Nasdaq Offers Pale Bright Spot on Tide of Sinking Markets

Federal Reserve Chair Jerome Powell at a March 3 news conference. (AP Photo/Jacquelyn Martin)

MANHATTAN (CN) — Wall Street’s hopes for four days of unbroken gains ended on Wednesday as markets dipped slightly.

Investors have been hanging their hats on various positive economic indicators in recent days, but the dearth of such data on Wednesday sent markets into a funk. Posting only meager gains at the opening bell, the Dow Jones Industrial Average closed 170 points down, a 0.5% decrease. The S&P 500 also fell slightly, while the Nasdaq managed to remain barely above zero. 

“The markets have rallied on what I call false positive reports,” wrote Joel Naroff of Naroff Economics on Wednesday. “Those are numbers that look great, but only because they started from such a low level.” 

Naroff noted that “the Fed is buying just about anything that is being sold” in the markets, despite saying it isn’t interested in keeping equities at a certain level. “The Fed is supporting the equity and bond markets and the government is supporting businesses and households,” he wrote. “Isn’t capitalism great?”

Indeed, Federal Reserve Chairman Jerome Powell has made no secret of his intent to push the central bank to its monetary limits, and, where the Fed dares not to tread, Powell has urged Congress to boldly go. 

In testimony this morning before the House Financial Services Committee, Powell urged lawmakers to continue unemployment benefits past July, when the enhanced benefits are scheduled to expire — particularly during “this critical phase” when the economy is starting to recover. “This is a natural disaster,” Powell said. “This isn’t their fault.”

Political battle lines are increasingly hardening over the prospect of continuing the $600 weekly plus-up of unemployment benefits during the coronavirus pandemic, with Republicans saying it incentivizes workers to remain at home while Democrats characterize the extra cash as a lifeline for out-of-work blue-collar workers.

Secretary of Labor Eugene Scalia said Monday during a speech to the Heritage Foundation that “the extraordinary circumstances that called for the $600 benefit in March will no longer be present come August,” and that “different policies will be called for.”

Democrats in Congress are digging in on continuing the expanded unemployment benefits.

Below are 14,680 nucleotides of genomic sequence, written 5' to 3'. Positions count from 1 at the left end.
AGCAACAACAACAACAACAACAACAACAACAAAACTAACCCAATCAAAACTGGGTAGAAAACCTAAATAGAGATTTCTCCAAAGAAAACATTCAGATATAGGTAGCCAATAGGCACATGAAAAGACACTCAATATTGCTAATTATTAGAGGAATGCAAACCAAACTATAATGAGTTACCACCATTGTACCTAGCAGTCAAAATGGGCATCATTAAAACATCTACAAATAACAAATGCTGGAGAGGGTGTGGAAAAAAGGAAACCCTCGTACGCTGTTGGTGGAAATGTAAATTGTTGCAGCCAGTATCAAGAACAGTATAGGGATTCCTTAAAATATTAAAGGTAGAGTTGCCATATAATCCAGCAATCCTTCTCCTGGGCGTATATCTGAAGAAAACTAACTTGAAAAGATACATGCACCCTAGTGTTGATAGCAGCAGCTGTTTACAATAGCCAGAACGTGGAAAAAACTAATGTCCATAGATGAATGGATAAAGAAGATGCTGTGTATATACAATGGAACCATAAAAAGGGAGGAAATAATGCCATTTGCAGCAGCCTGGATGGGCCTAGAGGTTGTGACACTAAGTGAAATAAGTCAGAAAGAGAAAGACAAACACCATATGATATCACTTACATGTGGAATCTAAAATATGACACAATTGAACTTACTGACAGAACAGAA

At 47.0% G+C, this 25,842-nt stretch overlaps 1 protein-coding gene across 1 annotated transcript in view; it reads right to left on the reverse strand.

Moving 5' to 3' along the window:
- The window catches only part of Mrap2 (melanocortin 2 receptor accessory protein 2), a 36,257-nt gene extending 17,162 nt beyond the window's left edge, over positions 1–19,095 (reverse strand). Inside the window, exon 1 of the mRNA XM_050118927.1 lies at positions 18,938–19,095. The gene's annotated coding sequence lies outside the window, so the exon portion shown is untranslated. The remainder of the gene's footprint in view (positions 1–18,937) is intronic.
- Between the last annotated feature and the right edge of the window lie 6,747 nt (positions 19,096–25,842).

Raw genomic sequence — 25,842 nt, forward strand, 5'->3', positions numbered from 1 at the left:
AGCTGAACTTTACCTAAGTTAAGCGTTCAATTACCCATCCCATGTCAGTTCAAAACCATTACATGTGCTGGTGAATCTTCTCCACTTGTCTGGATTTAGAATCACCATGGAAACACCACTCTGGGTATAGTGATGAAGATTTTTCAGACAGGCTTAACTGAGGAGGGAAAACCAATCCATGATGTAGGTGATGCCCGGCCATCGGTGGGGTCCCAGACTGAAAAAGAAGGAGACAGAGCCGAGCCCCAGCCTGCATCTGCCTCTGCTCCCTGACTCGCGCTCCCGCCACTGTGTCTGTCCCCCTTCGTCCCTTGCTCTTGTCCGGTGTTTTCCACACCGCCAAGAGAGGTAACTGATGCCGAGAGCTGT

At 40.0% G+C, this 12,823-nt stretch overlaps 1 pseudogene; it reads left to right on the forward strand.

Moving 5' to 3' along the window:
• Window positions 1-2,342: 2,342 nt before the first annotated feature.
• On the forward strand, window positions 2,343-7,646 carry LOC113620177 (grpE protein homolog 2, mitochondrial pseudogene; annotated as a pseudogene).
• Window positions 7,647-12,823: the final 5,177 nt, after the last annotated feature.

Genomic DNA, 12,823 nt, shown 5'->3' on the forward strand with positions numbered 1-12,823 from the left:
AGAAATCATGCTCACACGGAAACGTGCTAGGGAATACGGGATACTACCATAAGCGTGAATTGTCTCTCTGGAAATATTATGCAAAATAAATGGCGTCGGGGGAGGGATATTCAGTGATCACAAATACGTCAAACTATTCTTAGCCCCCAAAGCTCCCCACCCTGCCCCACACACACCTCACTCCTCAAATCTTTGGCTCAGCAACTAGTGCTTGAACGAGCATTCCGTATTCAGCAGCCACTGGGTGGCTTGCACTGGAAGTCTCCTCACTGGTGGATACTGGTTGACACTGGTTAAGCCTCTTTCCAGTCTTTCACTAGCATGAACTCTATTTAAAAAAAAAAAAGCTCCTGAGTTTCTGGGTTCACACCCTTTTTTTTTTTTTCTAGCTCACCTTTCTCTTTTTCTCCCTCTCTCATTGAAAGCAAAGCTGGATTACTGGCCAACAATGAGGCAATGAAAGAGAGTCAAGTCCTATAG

“Some people in Congress want to let the COVID-19 unemployment benefits expire. But we can’t just say ‘the problem is fixed!’ while millions are still suffering — or while Black unemployment is still increasing,” Massachusetts Senator Elizabeth Warren tweeted on Tuesday.

Similar positions are being staked out, though not nearly as starkly, between the parties on the Fed’s announcement earlier this week that it would purchase up to $750 billion in individual corporate bonds on the secondary market. 

While the news helped to bolster markets, some Republicans have questioned whether the plan represents an out-of-bounds foray by the Fed into fiscal policy.

Trying to calm fiscal conservatives in the Senate, Powell emphasized Tuesday that the bond-buying facility was opened up only due to an “excess of caution.” During Wednesday’s three hours of testimony, Powell again assured lawmakers the Fed would not likely dive deeply into the bond market.

“Our purchases will be at the bottom of the range,” he said, noting the current well-performing market. “The markets are working. Companies can borrow. People can borrow. Companies are not showing tons of financial stress, and they’re less likely to take cost-cutting measures.”

Investors are also increasingly worried about a growing spike in coronavirus cases and the related politicization. In a Wednesday opinion piece in the Wall Street Journal, Vice President Mike Pence wrote that panic about a second wave of coronavirus is “overblown.”

On Tuesday, at least five states — Arizona, Florida, Oklahoma, Oregon and Texas — all reported the highest one-day number of new cases. Many of those states also are reporting record hospitalizations, which indicates it is not just a ramp-up of testing that has caused cases to balloon. 

Fortunately, the rate of deaths from Covid-19 has started to drop, and promising data show the inexpensive steroid dexamethasone could be used as an effective treatment to further reduce virus-related deaths. 

More than 8.2 million people have been infected by Covid-19 worldwide, while 445,000 have died, according to data compiled by Johns Hopkins University. In the United States, 2.1 million people have contracted Covid-19, while more than 117,000 have died.

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